The Isle of Mann has yielded no less than thirty-eight crosses, or fragments of crosses, which may be attributed to the Scandinavian invaders, and of these nineteen bear inscriptions in runic characters. The object of the present paper is to investigate their origin and their date, and to arrange them, as far as possible, in chronological sequence.

In attempting this task certain preliminary limiting considerations must be borne in mind. Since the stones are sepulchral crosses, they manifestly belong to the Christian period. The inscriptions are in a Scandinavian dialect and alphabet. The names are usually Norse, but occasionally Celtic. The elaborate ornament is mostly Irish in its character, but, in some cases, it has been modified by Scandinavian influence. Two runic futhorks, one earlier than the other, are employed. Hence the conclusions may be drawn that the monuments extend over a considerable period, during a portion of which time Celtic influences prevailed ; that the earliest stones are not only later than the immigration of the Scandinavians, but also subsequent to their conversion ; while, on the other hand, they must be earlier than the time when the Norse language died out and the Runes fell into disuse.

Let us now examine to what extent these considerations can be brought into connection with the facts of Manx history, so far as they are known.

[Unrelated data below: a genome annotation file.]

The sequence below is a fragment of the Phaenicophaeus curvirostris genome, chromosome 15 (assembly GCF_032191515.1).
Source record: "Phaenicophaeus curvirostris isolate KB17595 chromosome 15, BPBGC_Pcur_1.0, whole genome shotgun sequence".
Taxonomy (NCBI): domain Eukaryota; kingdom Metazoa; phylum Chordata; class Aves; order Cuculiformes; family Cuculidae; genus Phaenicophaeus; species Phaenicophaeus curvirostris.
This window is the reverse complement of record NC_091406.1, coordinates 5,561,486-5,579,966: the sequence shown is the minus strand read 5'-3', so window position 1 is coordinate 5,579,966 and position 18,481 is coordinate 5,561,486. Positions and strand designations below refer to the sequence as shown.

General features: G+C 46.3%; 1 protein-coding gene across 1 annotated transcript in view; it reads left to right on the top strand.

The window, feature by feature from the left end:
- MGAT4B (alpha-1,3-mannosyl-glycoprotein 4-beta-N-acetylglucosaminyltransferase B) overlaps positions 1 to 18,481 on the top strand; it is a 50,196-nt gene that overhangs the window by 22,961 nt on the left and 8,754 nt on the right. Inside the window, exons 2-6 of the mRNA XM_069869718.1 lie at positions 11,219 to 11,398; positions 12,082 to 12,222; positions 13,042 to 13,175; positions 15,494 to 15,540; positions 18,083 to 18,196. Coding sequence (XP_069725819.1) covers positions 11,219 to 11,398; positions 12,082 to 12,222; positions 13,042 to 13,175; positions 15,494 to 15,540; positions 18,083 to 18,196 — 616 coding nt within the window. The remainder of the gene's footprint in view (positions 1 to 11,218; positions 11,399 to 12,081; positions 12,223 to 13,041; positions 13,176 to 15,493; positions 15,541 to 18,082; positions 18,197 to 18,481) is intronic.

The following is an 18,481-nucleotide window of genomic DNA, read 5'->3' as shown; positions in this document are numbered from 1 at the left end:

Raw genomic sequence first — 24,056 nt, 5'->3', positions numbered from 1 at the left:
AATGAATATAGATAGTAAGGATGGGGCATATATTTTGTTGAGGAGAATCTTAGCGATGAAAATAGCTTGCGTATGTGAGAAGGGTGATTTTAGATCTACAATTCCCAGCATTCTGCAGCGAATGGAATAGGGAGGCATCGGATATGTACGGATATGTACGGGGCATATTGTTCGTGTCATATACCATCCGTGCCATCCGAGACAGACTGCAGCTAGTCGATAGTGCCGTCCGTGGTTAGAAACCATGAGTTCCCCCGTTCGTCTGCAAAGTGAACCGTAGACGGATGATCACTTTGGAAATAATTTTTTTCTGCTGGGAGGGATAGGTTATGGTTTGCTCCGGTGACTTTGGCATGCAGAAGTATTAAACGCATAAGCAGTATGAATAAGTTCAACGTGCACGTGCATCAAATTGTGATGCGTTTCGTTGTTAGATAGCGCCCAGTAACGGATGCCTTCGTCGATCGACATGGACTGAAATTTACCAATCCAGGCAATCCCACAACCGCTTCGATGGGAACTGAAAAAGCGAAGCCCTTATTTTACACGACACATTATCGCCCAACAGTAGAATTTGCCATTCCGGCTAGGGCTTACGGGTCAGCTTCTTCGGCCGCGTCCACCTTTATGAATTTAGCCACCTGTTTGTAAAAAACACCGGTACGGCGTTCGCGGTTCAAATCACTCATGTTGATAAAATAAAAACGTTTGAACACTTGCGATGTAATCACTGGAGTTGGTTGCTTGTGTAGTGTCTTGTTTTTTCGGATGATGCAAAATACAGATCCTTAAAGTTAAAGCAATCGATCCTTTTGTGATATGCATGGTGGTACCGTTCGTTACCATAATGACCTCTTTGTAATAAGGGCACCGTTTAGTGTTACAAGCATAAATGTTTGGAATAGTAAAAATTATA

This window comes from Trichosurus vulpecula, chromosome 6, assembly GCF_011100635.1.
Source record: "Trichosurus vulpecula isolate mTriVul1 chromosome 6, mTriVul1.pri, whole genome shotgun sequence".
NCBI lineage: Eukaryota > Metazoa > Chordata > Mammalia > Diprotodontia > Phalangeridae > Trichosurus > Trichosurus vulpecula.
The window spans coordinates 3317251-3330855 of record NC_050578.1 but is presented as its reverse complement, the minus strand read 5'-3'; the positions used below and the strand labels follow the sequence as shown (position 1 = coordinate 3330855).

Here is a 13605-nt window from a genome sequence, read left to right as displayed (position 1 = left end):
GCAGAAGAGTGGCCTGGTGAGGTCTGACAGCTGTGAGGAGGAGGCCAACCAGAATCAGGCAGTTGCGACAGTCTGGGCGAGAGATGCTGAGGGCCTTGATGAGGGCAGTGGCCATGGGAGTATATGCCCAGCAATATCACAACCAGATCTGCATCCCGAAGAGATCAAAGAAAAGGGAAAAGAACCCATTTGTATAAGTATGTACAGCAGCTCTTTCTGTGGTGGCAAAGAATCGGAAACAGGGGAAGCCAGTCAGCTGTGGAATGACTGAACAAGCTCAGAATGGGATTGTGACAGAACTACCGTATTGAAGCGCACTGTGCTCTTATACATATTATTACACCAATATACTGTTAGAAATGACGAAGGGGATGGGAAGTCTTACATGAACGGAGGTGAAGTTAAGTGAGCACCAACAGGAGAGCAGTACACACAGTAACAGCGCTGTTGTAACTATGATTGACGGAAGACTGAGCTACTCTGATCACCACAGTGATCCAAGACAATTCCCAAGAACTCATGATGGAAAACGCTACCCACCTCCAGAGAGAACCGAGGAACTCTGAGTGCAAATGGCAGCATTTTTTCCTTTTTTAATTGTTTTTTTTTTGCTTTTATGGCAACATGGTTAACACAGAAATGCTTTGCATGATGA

The Manxmen belonged to the Goldelic branch of the Celtic race, and spoke a language closely akin to the ancient Irish. They had been converted probably in the 5th century, certainly not later than the 6th, by the colleagues or the successors of St. Patrick. The round tower, near Peel, belongs to the same type as the round towers of Ireland, and must have been erected under Irish influence. Taken in conjunction with the name of St. Patrick's Isle, on which it stands, it goes far to establish the Irish origin of the ancient Christianity and civilization of the Manxmen. About the close of the 9th century many Norwegian chiefs, still heathens, fled with their dependents from the iron rule of Harald Fairhair, and established themselves in Iceland, Ireland, the Hebrides, and the Isle of Mann. This emigration began after Harald's subjugation of Norway in 883 A.D., and probably continued for about forty years. The conversion of Norway, attempted during the latter half of the 10th century, was effected in the reign of Olaf the Saint, 1015-1030, A. D. The conversion of the Northmen in the Isle of Mann seems to have followed closely on that of the mother country. The early bishops of Mann bear Celtic names, and probably ministered only to the Celtic population. There seems to have been a break or dislocation in the episcopal succession shortly before the time of Roolwer (Hrafr), who is the first bishop who bears a Scandinavian name. The list of bishops in the Chronicle of Mann, which was compiled by the Monks of Rushen Abbey, begins with him, and says he was the first bishop before the time when Godred Crowan began to reign, that is, before 1080 A.D. The chronicler adds the significant statement that , there were many bishops from the time of the blessed St. Patrick," yet it is sufficient to have begun the account of the bishops from Roolwer", because we are entirely Ignorant who or what (qui vel quales) were the bishops before Roolwer's time; for we neither find any written documents on the subject, nor have we any certain accounts handed down by our elders."* It is plain that the monks of Rushen recognized no regular episcopate before Roolwer's time, and the phrase qui vel quales implies that the so called bishops of earlier date, mentioned in the Irish annals, who all bear Celtic names, were merely Culdee abbots of the Iona type, who exercised their functions only among those of their own race. Hence it seems not unreasonable to suppose that the conversion of the Northmen in Mann, and the organization among them of a regular episcopate of the Roman type, cannot have taken place before the middle of the 11 th century. To any earlier period than this it would, therefore, not be safe to to assign any of the crosses bearing runic inscriptions.